Posted on :Friday , 22nd September 2017
Rwanda could soon see a spike in import and export packaging as a local packaging manufacturer is looking to expand into the Kenyan market.
The Polythene Materials Control Bill was introduced in 2011 by the East African Community, which was signed by countries like Uganda, Kenya and Tanzania. However, these countries have not implemented the bill to full satisfaction citing that their polythene industries are still in the stage of development.
Investors were quick to grasp the opportunity and establish plastic recycling units as well as packaging industries in Rwanda in 2008.
The proprietor of Bonus Industries, Brian Ngaramba, an alternative packaging factory in Kicukiro District, said they have begun exporting their products to Kenya.
Few months ago, Kenya banned the importation, production and use of plastic bags, with government introducing four-year jail term or fines of $40,000 for culprits.
Ngarambe said in an interview that the reason they are targeting the market is the Kenyans who have already ordered for alternative packaging products from Rwanda.
Bonus Industries, which was established after the plastics bags ban in Rwanda, is a well known producer of paper bags for flour packaging, paper shopping bags, wax-coated paper for packaging bread, grocery paper bags, confectionary bags, seed bags and others, which are utilized by Rwanda supermarkets for packaging, according to the proprietor.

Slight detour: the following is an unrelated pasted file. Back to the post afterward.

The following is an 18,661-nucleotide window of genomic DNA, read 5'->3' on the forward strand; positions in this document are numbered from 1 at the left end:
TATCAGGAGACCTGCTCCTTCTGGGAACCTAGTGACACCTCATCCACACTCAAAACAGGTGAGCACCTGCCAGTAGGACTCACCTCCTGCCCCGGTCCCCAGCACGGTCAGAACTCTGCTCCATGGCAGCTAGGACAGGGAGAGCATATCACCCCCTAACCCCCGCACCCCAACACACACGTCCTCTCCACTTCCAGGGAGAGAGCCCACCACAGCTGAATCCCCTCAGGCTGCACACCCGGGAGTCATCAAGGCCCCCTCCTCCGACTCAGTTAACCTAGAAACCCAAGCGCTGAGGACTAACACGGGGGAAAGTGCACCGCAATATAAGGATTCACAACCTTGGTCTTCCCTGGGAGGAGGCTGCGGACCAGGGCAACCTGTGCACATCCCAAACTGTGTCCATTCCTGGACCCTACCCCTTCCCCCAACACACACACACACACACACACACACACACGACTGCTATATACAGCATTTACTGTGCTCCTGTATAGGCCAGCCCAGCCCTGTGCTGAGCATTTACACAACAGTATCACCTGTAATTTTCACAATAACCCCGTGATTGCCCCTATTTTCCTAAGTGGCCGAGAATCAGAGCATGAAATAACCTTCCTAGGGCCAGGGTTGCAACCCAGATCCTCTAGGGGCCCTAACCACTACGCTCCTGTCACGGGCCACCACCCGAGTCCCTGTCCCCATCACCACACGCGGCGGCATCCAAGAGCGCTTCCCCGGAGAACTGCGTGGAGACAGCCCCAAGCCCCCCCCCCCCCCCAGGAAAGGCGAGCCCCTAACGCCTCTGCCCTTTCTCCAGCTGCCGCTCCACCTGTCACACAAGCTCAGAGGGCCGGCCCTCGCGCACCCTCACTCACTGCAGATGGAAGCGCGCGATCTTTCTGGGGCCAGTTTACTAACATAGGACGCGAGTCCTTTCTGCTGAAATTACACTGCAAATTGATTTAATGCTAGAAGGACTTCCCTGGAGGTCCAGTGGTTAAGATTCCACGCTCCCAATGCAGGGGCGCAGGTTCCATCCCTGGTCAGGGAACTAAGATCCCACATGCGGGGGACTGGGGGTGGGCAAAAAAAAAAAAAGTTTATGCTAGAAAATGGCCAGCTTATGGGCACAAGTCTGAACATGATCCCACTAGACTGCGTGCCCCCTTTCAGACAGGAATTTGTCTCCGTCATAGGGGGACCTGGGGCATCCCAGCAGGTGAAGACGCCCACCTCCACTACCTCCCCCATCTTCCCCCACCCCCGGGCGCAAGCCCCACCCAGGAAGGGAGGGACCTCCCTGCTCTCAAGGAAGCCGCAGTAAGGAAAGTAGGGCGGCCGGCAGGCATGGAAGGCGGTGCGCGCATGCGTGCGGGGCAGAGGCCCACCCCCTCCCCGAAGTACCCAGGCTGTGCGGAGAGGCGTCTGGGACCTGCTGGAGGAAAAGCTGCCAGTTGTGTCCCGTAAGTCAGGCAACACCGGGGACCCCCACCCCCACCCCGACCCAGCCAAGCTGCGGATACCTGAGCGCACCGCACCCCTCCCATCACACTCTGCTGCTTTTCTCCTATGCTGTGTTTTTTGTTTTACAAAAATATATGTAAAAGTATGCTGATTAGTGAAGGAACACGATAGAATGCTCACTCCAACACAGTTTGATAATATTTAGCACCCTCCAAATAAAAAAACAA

“We are not yet where we want to be. We have an open market. We target exports to regional countries. Nairobi has given us permission to export some of our products once they start implementing polythene ban. Few months ago, we were able to export 78 tons of biodegradable bags at a cost of $250,000. We have many more orders from Kenya that we are going to supply,” he said.
Bonus Industries produces 60 tons of bread packaging material and 160 tons of grocery bags every single month.
Currently the plant employees 50 staff and 35 casual laborers, has also created many jobs in sales chain.
“We give a chance to the vulnerable youth without jobs, train them and they get employed in different positions, mainly sales, that make 60 per cent of revenue,” he said.
Ngaramba said there is investment opportunity in Rwanda such as manufacturing packaging for meat, beans, biscuit and other products that cannot be packaged in papers.
Ngarambe recommended that authorities should look into introducing the country to tree species whose products are used as raw materials for packaging material.